Long plane trips between continents…learning how to manage life in Addis Ababa and then in the countryside where (at first) water arrived at our house on the backs of donkeys and cooking was done on and in a wood-burning stove…landing on the hot savannah and standing under the wing of an airplane for shade…creeping up the mountain road squashed together in a lumpy, bumpy Jeep…creating school in a bedroom…like all kids, I never questioned the elements of my childhood. These things were what families did. They were what MY family did.
It wasn’t until much later, when I was working on my book JANE KURTZ AND YOU, that I even thought to ask my mom how all of those adventures felt to her.
“What was that first trip like?” I asked. “You’d never even been outside the country before and here you were with a four-year-old, a two-year-old, and a one-year-old taking a ship and then airplanes all the way to Ethiopia.”
She said that the airlines gave her a questionnaire to fill out because they wanted to encourage more families to travel. What did she suggest? “A bigger size of diaper.”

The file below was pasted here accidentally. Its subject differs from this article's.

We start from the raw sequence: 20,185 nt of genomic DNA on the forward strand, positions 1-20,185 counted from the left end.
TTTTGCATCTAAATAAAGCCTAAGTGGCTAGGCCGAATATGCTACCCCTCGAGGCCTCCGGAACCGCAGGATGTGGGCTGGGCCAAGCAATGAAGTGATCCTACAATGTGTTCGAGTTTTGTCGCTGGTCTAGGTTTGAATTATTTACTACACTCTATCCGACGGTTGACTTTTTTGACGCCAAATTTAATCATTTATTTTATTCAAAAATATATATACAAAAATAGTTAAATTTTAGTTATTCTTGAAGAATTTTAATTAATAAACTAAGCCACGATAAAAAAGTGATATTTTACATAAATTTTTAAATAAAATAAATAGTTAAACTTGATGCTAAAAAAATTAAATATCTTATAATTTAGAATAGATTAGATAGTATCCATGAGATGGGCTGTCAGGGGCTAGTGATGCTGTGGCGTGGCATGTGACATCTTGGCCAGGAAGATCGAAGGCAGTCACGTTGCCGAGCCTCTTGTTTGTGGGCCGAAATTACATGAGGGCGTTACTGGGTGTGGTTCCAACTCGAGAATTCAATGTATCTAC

She handled each adventure with calm practicality–living in a house with a grass roof and a pole in the middle of the living room–having more babies–figuring out how to bake bread with flour milled down the path at the waterfall. Adventure after adventure. She wrestled solutions out and never stopped making puns and wry, truthful comments along the way.
But why not? She grew up in a world of clothes made from feed sacks and unending hard work and poverty. She left home at fourteen so she could finish high school and eventually go to college. She always knew life wasn’t going to hand her any smooth, clean solutions to any of her dilemmas. Her younger sister in this photo looks dreamy. My mom looks wary–and ready for anything. Not easily swayed. Not easily bowled over.
She passed on that tough survivor spirit and gave her children lives of adventure, conversation, laughter, and books.
I’m surrounded these days by more moms making tough, practical choices, including my students in the Vermont College MFA program determined to have artistic lives in the middle of domestic demands or including the moms out there raising money for Ethiopia Reads so that all mothers’ kids will have a shot at education and dreams, including the Ethiopian moms I’ve seen–like this one–determined and hopeful in spite of tough and terrible odds.
Thanks, Mom. Happy Mother’s Day.